Aug. 10 of the Plein Air Competition at Planting Fields. Additionally, there have been painting demonstrations by the TSA staff. Plein Air juror Bennett Vadnais demonstrated
landscape painting outdoors on Saturday, Aug. 10 at Planting Fields and the week before, Kristin Künc demonstrate portrait painting on Sunday, Aug. 2 at the Koenig Center.
Sunday afternoon, Nicole Menchise, OBHS librarian and archivist, was the model for portrait painter Künc. Sheila Brech, one of Kristin’s students at the Teaching Studios of
Oyster Bay said, “Watch the magic.”
The Oyster Bay Rotary Club celebrated Tom Tetro’s 90th birthday at a lunch meeting at Jack Halyards American Restaurant on Wednesday, July 10. He joined Rotary in 2001. His Rotary friends came to celebrate the birthday, including his friend and neighbor Chris Gallagher’s wife Kathy and children Brian and Beth Anne. Kelsey Gallagher is away at Rochester Institute of Technology.
Tom Tetro’s daughter Tracy lives in Manhattan and daughter Valerie lives in Annapolis. Tom did offset lithography, working with printing and printing supplies, said Rotarian Jim Werner.
East Norwich Civic Association Treasurer Lianne Gunther announced an easy fundraiser for the group. They have opened up a bank account for the ENCA at the TD Bank. “Just mention our name to TD Bank and they will give us a donation of $50,” she said happily.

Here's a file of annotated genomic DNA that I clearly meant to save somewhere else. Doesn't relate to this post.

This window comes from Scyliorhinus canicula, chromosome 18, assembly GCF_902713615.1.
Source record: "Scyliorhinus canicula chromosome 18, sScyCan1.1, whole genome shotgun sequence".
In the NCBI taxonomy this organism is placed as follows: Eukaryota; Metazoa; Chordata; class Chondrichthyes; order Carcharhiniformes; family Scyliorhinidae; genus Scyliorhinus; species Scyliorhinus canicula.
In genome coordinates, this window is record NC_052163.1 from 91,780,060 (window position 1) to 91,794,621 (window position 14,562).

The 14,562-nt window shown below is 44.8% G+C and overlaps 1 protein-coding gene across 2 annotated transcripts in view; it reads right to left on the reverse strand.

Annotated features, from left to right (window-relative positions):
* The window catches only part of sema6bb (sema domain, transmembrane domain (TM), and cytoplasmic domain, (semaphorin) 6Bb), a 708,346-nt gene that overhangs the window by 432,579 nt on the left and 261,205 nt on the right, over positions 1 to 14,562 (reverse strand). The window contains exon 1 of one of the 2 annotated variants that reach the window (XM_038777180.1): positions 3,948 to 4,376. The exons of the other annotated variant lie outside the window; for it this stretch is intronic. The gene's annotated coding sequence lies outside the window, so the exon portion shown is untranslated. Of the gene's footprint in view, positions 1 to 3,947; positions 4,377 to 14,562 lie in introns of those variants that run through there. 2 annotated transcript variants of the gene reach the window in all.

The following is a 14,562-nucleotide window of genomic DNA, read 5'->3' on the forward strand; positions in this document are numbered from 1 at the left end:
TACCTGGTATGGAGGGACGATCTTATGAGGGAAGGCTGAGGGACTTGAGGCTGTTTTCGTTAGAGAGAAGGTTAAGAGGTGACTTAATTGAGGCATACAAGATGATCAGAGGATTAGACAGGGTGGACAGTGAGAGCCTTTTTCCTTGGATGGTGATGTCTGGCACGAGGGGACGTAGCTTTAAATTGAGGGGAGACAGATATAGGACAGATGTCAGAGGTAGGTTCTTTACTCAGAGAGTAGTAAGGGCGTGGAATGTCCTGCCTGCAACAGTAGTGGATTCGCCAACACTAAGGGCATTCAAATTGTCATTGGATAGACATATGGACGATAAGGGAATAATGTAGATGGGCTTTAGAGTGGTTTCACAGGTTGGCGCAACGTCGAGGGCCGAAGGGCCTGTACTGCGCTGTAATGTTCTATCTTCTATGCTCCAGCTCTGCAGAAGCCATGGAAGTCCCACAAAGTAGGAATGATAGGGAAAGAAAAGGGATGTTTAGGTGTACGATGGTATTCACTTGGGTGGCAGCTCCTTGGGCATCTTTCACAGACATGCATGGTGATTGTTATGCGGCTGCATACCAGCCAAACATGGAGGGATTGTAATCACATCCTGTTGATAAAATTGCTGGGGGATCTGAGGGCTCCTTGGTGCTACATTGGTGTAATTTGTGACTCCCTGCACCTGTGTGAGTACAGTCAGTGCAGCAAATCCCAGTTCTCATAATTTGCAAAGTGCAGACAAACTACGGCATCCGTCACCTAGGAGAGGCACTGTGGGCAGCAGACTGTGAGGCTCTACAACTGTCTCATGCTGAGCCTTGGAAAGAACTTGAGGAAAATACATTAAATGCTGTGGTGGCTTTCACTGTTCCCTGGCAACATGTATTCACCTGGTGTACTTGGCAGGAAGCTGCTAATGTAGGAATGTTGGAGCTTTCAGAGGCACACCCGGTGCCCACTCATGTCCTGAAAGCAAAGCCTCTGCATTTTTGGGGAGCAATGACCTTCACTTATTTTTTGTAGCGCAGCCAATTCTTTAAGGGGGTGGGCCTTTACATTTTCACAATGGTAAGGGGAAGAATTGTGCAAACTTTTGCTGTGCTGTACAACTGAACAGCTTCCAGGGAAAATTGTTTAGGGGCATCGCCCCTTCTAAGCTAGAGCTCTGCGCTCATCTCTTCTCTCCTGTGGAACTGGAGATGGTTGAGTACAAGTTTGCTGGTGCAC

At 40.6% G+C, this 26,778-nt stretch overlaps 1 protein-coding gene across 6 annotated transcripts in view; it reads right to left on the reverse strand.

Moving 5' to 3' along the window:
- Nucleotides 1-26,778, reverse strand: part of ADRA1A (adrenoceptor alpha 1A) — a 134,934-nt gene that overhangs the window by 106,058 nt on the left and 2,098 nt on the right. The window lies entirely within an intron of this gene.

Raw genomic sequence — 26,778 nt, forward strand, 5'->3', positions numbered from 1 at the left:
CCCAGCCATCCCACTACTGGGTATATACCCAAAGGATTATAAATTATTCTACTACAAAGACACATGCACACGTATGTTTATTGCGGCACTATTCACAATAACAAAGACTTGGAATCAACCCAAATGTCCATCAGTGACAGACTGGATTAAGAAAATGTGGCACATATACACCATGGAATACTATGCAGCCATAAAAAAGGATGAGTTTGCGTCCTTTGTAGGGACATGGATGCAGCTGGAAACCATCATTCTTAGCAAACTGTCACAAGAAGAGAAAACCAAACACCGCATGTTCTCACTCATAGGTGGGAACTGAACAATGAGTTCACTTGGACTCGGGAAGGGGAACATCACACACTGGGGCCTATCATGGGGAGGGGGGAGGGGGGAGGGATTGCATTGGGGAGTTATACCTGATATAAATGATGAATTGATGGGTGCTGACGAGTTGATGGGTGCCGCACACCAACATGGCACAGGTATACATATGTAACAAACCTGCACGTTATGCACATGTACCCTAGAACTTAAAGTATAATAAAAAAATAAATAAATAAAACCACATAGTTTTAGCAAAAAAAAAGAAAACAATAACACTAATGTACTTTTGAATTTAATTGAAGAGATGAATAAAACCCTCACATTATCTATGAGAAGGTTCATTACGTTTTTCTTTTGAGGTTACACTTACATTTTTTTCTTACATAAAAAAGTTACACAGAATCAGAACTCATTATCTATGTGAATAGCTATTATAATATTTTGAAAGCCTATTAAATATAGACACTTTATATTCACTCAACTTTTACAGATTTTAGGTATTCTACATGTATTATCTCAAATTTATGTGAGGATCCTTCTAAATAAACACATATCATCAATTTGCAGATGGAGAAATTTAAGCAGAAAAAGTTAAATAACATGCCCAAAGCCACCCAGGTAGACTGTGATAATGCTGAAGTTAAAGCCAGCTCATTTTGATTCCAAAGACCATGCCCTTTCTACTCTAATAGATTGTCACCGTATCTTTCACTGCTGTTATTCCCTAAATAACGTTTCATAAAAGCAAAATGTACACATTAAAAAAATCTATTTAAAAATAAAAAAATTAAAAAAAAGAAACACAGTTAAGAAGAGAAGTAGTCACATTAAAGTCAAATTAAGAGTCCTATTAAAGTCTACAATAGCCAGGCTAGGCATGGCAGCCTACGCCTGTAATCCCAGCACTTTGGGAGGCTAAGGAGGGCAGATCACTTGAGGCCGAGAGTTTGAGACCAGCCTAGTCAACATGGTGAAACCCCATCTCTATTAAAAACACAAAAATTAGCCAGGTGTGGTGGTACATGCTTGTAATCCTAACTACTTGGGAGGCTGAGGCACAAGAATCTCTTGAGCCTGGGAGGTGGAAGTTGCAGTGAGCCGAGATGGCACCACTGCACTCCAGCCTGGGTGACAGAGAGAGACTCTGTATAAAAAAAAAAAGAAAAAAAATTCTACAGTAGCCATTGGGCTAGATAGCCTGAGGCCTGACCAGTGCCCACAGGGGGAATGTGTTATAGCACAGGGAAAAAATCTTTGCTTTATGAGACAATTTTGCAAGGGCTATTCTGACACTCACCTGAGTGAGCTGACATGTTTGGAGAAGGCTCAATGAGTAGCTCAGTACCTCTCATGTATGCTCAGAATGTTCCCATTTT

Bob Lashuk, TD vice president store manager explained that when someone opens a new individual account at the bank they will give them $25 and will donate $50 to the ENCA. If someone has an existing TD account they will donate $10 to the ENCA. The bank will present the ENCA with the funds they are donating on the anniversary of their opening of the group’s account. “If 100 people sign up, that means we will present a check to ENCA President Matthew Meng for $5,000 after the end of the year,” said Lashuk. The new Affinity Program is available for qualified not-for-profits.
Local residents may soon have safer streets for walking and biking, pending adoption of a bill that is meant to go to vote this week.
At the July 29 committee session of Nassau County Legislature a new bill was discussed that is aimed at keeping bike and pedestrian safety in mind. The basics of the law called “Complete Streets” have been adopted by other governments such as New York State and New York City. Since last year, when cyclists and runners voiced concerns about traffic safety on West Shore Road, Nassau County Legislator Delia DeRiggi-Whitton has met with advocates like Tri-State Transportation Campaign and CLIMB (Concerned Long Island Mountain Bicyclists). She hosted many such groups in her office and met with them on location out on dangerous streets.
Drivers going north and south on Route 106 have been watching the progress of new traffic lights placed outside of Heatherwood, the former Norwich Gates. At first, on Monday, July 29 flashing yellow lights appeared. The red and green traffic lights will be on shortly, said Legislator Judy Jacobs. The state likes to give motorists a chance to see that something is changing.